50

What ticket do I need to travel in the centre all day? Is there a top-up card I can use? If you are just traveling for one day you have a few main options. Buy a paper travelcard for the zones you want to travel in. Buy an Oyster card, top it up with pay as you go credit and take advantage of the daily cap. Use your contactless credit/debit card for pay as ...


50

The stop button is exactly there to ask the driver to stop at the next stop. If you can't get to a button, please politely request someone and they will be happy to press it for you. Here is some interesting insight that could help you. The following information comes from the Big Red Book, which is the official instructions guide for TFL Bus drivers. As ...


50

I have not been to London with kids but according to my experience there are plenty of public toilets available. Most parks have facilities that include a café and toilets. In the city there are toilets on most big squares. There's always a McDonald's restaurant nearby where you can go. One advise is not secret but always given: go to a museum. In many ...


49

If you are not time sensitive, then Eurostar Snap is an option. You pick a day and either morning or afternoon and then get told the train time the day before. (It lets them fill empty seats.) There are seats at £25 within the next couple of weeks, and that leaves you in central London/Paris.


48

Because Kings Cross station is one of the handful of big stations both owned and managed by the infrastructure operator Network Rail, the best source of information isn't National Rail Enquires (as normally would be the case), but Network Rail's own station page for Kings Cross, and more specifically the Kings Cross station facilities page This contains ...


47

London cabs will usually have additional seats in the back which fold up when not in use. This allows up to 5 people to ride in the back. Like below:


45

The Walkie-Talkie (20 Fenchurch St) is only the 13th-tallest building in London at 160m height, but it does have a free viewing gallery (height 155m): The famous enlarged glass dome of 20 Fenchurch Street is dedicated to three storeys of exquisitely landscaped public gardens and London’s most exclusive social spaces, including observation decks and an ...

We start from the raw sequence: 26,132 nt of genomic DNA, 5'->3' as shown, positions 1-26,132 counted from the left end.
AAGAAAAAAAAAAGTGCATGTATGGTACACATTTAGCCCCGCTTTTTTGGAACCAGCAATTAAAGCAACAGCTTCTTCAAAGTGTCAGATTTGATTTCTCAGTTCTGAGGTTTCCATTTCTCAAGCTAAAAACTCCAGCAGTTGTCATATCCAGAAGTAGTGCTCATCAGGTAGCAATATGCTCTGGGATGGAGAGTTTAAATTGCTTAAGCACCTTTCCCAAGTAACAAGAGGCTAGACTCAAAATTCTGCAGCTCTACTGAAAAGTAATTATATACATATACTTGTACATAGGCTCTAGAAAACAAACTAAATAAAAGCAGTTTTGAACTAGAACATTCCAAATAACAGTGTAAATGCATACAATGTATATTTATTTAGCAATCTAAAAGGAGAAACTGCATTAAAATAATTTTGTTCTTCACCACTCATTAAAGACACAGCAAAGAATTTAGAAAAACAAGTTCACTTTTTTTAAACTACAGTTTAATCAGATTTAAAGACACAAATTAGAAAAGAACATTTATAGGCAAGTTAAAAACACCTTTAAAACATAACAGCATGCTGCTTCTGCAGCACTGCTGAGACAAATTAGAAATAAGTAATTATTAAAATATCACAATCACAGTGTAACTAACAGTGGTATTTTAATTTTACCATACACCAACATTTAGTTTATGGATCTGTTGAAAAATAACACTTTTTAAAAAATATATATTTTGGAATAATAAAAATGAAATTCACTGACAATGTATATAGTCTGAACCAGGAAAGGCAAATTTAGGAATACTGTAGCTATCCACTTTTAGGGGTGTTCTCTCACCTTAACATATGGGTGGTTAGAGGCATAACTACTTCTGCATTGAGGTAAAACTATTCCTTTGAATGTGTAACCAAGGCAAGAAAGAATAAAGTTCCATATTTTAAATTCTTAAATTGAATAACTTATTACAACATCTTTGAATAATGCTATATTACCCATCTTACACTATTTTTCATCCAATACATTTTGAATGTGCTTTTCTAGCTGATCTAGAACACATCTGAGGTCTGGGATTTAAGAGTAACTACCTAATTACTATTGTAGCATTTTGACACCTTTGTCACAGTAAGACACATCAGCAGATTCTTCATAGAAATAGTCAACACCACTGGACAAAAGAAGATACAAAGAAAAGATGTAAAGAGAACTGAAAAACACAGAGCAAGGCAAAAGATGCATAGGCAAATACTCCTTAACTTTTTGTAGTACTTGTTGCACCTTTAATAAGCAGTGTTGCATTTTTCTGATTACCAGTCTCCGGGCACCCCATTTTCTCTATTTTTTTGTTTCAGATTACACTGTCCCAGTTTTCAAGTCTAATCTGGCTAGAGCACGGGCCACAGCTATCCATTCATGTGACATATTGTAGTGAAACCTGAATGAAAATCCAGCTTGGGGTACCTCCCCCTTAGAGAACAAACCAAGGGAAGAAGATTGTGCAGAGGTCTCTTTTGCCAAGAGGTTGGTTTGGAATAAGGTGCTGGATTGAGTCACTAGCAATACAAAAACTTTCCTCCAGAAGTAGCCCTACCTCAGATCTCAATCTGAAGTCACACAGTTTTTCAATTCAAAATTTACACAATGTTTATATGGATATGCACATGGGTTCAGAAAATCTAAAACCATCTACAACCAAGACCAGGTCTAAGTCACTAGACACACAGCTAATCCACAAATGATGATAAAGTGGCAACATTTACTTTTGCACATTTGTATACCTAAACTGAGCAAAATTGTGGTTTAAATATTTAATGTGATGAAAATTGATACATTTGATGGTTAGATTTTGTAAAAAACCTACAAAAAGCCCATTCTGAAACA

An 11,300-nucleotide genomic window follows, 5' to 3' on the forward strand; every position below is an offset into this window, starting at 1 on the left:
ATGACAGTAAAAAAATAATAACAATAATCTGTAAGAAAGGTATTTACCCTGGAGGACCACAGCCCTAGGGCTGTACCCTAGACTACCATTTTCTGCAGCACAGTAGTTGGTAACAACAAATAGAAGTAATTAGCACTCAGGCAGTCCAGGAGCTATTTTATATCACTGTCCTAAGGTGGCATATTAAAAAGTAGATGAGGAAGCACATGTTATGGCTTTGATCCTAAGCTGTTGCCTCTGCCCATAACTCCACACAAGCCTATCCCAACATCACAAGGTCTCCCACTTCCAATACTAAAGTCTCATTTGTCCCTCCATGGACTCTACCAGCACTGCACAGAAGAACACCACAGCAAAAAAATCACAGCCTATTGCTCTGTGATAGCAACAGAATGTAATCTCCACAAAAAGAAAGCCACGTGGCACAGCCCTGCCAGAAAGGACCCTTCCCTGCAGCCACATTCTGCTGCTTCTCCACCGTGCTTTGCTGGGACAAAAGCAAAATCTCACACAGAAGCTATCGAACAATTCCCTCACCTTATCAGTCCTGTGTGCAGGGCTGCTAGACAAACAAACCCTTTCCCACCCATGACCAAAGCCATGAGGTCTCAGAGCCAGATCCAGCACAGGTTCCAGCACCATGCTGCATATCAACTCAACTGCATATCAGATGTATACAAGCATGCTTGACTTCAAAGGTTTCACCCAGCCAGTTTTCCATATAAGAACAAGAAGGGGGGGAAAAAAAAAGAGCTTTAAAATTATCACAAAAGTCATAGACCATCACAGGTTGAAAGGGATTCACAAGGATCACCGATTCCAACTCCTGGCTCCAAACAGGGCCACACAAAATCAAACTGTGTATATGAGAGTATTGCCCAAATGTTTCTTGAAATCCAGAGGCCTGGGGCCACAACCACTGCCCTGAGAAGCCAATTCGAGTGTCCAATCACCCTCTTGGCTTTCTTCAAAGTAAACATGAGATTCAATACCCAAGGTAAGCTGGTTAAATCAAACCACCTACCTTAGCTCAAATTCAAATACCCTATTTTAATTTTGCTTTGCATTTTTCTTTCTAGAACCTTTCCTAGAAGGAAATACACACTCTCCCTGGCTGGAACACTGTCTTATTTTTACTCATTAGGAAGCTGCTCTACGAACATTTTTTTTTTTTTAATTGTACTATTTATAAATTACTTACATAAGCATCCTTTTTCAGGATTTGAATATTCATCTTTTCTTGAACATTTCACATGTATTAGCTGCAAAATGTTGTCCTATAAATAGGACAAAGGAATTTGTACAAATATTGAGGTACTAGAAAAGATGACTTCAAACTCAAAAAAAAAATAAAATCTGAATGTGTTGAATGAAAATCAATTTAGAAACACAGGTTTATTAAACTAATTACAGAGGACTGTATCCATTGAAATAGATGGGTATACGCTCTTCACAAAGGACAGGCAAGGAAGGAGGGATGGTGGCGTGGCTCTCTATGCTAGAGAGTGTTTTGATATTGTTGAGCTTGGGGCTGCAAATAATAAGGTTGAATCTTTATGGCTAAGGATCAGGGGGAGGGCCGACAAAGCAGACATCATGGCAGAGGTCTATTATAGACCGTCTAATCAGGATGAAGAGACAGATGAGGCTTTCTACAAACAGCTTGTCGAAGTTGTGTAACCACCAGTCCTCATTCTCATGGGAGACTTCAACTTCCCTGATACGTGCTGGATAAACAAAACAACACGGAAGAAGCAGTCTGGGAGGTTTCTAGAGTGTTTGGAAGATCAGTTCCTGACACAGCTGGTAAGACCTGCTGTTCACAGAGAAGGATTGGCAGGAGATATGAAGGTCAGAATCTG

45

All large stores will close on Christmas day because of the Christmas Day (Trading) Act 2004, which requires stores larger than a certain size to close for the day. However, you will find that most smaller independent "convenience" stores will stay open, especially in London due to the high level of multi-culturalism that exists in the city - non-Christians ...


41

The park is free. You can stand outside the gate and see the meridian, or pay 10 pounds to enter the observatory. It's 9 quid if you book online. More information: https://www.rmg.co.uk/plan-your-visit/tickets-prices


40

Let's assume that "London" is any major mainline station - they're all reasonably central and well-connected for onward journeys - and that you're only interested in rail not buses or taxis. All but one (Luton) have a station connected directly to the airport, though getting out of the terminal and to the station is quicker for some than for others. I haven'...


39

Most villages/towns/cities have signs saying "Welcome to {name of village/town/city}", but they (almost exclusively) don't have populations on them in the UK. When you drive along motorways, like the M4, you don't go into any villages/towns/ cities, so you don't see the "Welcome to {name of village/town/city}" signs. You do see "Welcome to {name of county}" ...


38

The Heron Tower (also known as the Salesforce Tower) is the 3rd tallest building in Greater London with a roof height of 202m, and has a restaurant & bar at 175m / 574ft called Duck and Waffle. Entry to the bar is free, and open to the public.


38

For the most part, tube trains travel on the left. So, if you have a reference to the other platform, you can deduce in which direction the train will be travelling. On a few of the older cut-and-cover lines, we have two tracks running down the middle with platforms on either side (i.e., you can look across the tracks and see the other platform). For ...


37

I think the information being shown on Google is correct (although could be clearer) And you are correct that Hillingdon is a tube station. So what is happening? Currently (23rd, 24th, 30th December) engineering works are taking place which means GWR are unable to operate trains from Slough to Paddington. Rail replacement buses are operating between Slough ...


36

I lived in London for four years. Perhaps I just didn't appreciate it, but I can't say I really was that aware of the class system on a day-to-day basis. Sure, you were aware that in Peckham in South London there tended to be a lower socio-economic 'category' of people than say, Kensington. And yes in Mayfair there were the private members' clubs and ...